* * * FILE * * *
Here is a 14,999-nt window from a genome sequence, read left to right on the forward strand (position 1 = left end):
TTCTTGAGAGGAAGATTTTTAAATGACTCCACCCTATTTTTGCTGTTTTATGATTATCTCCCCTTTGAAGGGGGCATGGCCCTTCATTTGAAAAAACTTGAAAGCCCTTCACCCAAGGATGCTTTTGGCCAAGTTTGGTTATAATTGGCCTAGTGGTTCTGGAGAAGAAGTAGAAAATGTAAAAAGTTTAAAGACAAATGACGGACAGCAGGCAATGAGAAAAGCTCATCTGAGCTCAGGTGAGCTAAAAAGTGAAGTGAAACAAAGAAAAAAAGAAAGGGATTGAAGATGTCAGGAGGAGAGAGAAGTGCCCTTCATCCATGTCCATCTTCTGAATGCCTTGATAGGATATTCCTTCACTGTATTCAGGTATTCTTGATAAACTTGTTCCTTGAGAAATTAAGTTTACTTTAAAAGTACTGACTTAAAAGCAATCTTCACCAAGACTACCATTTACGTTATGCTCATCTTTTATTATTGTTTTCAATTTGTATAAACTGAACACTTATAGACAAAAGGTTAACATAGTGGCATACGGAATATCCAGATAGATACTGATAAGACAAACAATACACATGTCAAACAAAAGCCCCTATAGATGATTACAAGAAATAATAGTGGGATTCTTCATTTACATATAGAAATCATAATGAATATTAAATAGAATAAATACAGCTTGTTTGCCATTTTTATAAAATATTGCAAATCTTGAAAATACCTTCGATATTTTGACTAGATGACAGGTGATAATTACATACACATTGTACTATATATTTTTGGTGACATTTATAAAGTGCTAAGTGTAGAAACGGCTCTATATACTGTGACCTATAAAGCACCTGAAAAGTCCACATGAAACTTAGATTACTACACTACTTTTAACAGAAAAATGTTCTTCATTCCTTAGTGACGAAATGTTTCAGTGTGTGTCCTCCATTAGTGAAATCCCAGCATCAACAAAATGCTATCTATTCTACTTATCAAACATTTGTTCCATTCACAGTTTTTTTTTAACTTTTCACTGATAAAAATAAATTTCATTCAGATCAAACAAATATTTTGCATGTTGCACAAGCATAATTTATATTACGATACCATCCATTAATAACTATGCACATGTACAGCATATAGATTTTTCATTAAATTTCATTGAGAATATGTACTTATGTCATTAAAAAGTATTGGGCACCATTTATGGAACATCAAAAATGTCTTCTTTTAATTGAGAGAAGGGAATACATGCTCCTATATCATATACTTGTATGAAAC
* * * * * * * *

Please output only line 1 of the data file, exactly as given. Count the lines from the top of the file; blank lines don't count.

Here is a 14,999-nt window from a genome sequence, read left to right on the forward strand (position 1 = left end):